The Tidy Neighbour likes cricket, and tea, and his newspaper, and does not like having anything in his garden unless he has carefully curated it to match one of those three interests. Everything else - even the items which I might carefully present to try and further one of those interests, like a delightful lightly-used thermos - gets tossed over the fence without any regard for my effort in bringing it to him. Yes, sometimes this is useful, like when I want to fill up the house two doors down with garden implements and then watch them all get thrown out the front door in a giant wood-and-metal tangle. But often it hurts my delicate goose feelings. when I go to such great lengths to bring him delicacies from across the village which just get thoughtlessly wanged onto the messy neighbour's  patio. Other than this relentless thoughtlessness, there is not much to say about the tidy neighbour. He's boring. His pond is boring. His garden is boring. Yawn. Next.

3. The Wimpy Kid

Is this the only child in the village? Is he reduced to weakly kicking around a football by himself on the tarmac because there's nobody else to play with him, or is there some super fun adventure playground in another part of the village that our poor weedy boy has been kicked out from? Either way, the Wimp presents the most sadistic avenues for goose mischief, which generally take the form of making him run into things, stealing his glasses and forcing him to follow the sound of pattering goose feet across the village in the vain hope of retrieving them, and untying his shoelaces then honking until he trips in a puddle. If the pub ladies are characters indicative of a deep, barely explored backstory to Goose Game's relationships, the Wimpy Kid is the character on whom the sequel potential clearly rests: an endlessly tormented child, falling for the same tricks ad nauseum, whose future disposition is inevitably going to be shaped by my actions in this game. Until he reaches that potential, however, wimpy kid must sit in the middle of these rankings.

2 The Gardener

Bring people gifts to unlock human/goose romance options
As my sole interlocutor for the first part of the game, I feel a special affinity for the gardener and the rivalry we play out through our different conceptions of what his garden should look like. He thinks the trowel should live on the chair; I think it should live in the pond. He insists the carrots should go in the basket; I think they should live in the pond. He thinks the radio is best left on the cooler; I think... well, you get the idea. His willingness to chase me into said pond for some items and not others (like his special hat) makes me feel like there's a deep, thoughtful full of quirks here that in another game, I might consider getting to know better. If Goose Game were made by Bioware, the Gardener would be the default heterosexual female romance option, complete with a tragically dead previous flame, who I'd roll my eyes at and tell myself I wasn't going near but then accidentally get invested in on my first playthrough anyway. Tell me about your charming, safe feelings, Gardener! I promise they are not wasted on this, uh, goose!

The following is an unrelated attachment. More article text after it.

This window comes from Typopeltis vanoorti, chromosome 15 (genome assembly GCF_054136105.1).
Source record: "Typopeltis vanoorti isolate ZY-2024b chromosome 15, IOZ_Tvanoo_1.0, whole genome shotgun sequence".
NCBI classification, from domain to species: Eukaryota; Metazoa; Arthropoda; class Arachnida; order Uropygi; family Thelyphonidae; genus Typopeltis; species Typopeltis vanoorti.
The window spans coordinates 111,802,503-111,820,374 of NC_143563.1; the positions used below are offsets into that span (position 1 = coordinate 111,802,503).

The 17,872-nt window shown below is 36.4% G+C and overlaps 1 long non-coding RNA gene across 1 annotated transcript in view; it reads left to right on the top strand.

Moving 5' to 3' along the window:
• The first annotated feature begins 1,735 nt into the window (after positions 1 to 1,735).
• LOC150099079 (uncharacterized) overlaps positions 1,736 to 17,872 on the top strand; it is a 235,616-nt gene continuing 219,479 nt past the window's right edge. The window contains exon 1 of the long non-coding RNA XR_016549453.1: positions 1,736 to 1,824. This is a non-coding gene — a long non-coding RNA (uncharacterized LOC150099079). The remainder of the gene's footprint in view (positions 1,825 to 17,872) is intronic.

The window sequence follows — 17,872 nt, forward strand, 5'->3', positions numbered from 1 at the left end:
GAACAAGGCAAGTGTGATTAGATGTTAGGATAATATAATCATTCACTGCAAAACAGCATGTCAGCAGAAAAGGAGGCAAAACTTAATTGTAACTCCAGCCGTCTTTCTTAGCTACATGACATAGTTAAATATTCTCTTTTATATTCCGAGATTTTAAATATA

1. The Messy Neighbour

We come now, at the pinnacle of this ranking, to an uncomfortable truth: when we see the goose game for what it is, we must inevitably contend with the fact that, were we to be transported to its world, we would not identify with the agenda with the loathsome get awe-inspiring goose, but with the ordinary residents who rail, however ineffectively, against the transportation of their worldly possessions to a rubbish island near the village green. There comes a point at which we must search ourselves for some modicum of empathy towards these hidebound cretins, lest we fail to recognise the mirror they hold to our own selves. In doing so, it becomes clear who the unsung hero of the Goose Game's villagers truly is: the woman who has filled her garden with weird statues, entertaining windmills, a bath full of flowers that for some reason still has soap on it, and other non-conformist delights. Of course, what truly sets Messy apart from her peers is her subtle yet unmistakable assimilation into the Goose agenda. For one thing, she'll let me build a pile full of things her neighbour has thrown over the fence into her garden, and even dress up one of her statues in the detritus I bring her. She also shares my love of spying on her fellow villagers for maximum mischief, though her options are limited in this regard. Sealing the deal, and her place at the top of the list, is the giant garden bell. Never change, Messy Neighbour: the village resident we should all aspire to be.


POSTED BY: Adri is a semi-aquatic migratory mammal most often found in the UK. She has many opinions about SFF books, and is also partial to gaming, baking, interacting with dogs, and Asian-style karaoke. She is, as this post might suggest, better with animals than people. Find her on Twitter at @adrijjy.